• Some files interesting for Hardware diagnostics (view them with cat ):
    • /proc/interrupts – a list of interrupt numbers (IRQs) currently in use by different Drivers.
    • /proc/ioports – a list of I/O addresses currently in use by Drivers.
    • /proc/pci – info about PCI Devices.
    • /proc/cpuinfo – info about our CPU.

Device files

  • Represent Hardware Devices to User-Mode applications.
  • Look like normal files at first glance.
  • Do not contain any data – they are used for communications only.
  • In ‘ls -l’, the first letter is either ‘c’ or ‘b’, depending on the Device type (will be explained later).
  • Have a major number, describing the type of the Device.
  • Have a minor number, describing the instance of the Device (allows several Devices of the same type).
  • Look like this:
    [choo@simey ~]$ ls -l /dev/hda
    brw-rw---- 1 root disk 3, 0 Apr 11 2002 /dev/hda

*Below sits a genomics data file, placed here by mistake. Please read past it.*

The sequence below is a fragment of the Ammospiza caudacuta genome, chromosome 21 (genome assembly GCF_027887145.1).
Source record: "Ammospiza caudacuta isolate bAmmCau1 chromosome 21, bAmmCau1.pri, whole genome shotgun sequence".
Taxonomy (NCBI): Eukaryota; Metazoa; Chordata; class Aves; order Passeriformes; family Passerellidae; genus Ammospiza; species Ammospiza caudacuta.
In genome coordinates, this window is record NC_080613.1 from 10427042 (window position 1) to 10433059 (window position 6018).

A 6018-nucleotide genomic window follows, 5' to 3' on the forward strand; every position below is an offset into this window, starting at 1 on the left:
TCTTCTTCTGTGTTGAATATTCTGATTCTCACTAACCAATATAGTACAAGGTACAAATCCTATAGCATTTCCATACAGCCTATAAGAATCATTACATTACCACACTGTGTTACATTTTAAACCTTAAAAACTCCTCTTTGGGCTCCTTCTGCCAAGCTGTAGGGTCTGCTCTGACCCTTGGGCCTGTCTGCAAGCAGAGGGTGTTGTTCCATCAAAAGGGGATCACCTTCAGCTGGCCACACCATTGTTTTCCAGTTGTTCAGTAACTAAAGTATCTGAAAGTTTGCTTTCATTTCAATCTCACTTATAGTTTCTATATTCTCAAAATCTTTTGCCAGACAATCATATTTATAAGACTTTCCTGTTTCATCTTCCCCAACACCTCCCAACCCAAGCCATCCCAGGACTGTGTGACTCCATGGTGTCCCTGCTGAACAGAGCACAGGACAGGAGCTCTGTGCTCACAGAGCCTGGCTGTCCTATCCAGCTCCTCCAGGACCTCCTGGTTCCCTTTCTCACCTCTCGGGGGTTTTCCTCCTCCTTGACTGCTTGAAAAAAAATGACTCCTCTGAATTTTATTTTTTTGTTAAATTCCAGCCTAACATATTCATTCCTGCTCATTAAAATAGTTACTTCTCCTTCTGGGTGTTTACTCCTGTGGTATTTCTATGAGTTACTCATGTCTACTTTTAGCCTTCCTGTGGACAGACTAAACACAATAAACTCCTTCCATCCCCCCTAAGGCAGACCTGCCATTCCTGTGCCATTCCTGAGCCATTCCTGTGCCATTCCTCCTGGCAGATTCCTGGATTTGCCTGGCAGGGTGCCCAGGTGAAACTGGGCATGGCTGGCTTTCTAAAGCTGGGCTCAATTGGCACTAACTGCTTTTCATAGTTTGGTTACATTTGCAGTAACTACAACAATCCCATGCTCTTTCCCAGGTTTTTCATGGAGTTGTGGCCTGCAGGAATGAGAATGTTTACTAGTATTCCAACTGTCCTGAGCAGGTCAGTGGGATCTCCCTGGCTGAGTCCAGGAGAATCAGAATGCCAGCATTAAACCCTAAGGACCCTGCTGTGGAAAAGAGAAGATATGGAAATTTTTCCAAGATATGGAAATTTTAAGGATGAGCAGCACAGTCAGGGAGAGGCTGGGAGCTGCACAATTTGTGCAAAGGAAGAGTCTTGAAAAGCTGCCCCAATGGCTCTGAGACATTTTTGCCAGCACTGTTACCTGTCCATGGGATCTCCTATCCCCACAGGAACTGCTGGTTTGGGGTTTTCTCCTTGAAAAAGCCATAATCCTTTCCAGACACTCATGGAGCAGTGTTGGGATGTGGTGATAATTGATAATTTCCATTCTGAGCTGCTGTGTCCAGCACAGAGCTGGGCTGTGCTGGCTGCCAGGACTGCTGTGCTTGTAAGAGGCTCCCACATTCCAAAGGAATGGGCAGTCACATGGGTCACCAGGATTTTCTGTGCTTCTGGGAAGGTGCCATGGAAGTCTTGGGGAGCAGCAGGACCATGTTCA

[choo@simey ~]$ ls -l /dev/ttyS1
    crw-rw---- 1 root uucp 4, 65 Apr 11 2002 /dev/ttyS1

The /dev directory

  • The standard location for all Device files in the system…
  • …But one can create Device files in other directories (e.g. in RedHat’s installation process, the Device files for the hard disks are created in the /tmp directory).
  • Examples of conventional file names:
    • hda – first (a) IDE Device (hard disk, CDROM).
    • hdb3 – 3rd (3) partition of second (b) IDE Device (must be a hard disk. CDROMs have no partitions).
    • ttyS0 – first serial port (“COM1”).
    • sda1 – 1st (1) partition of first (a) SCSI Device (hard-disk, an emulated SCSI Device, etc.).
    • lp0 – first parallel port (LPT1).

Character Device Vs. Block Device

  • A Character (‘c’) Device is one with which the Driver communicates by sending and receiving single characters (bytes, octets).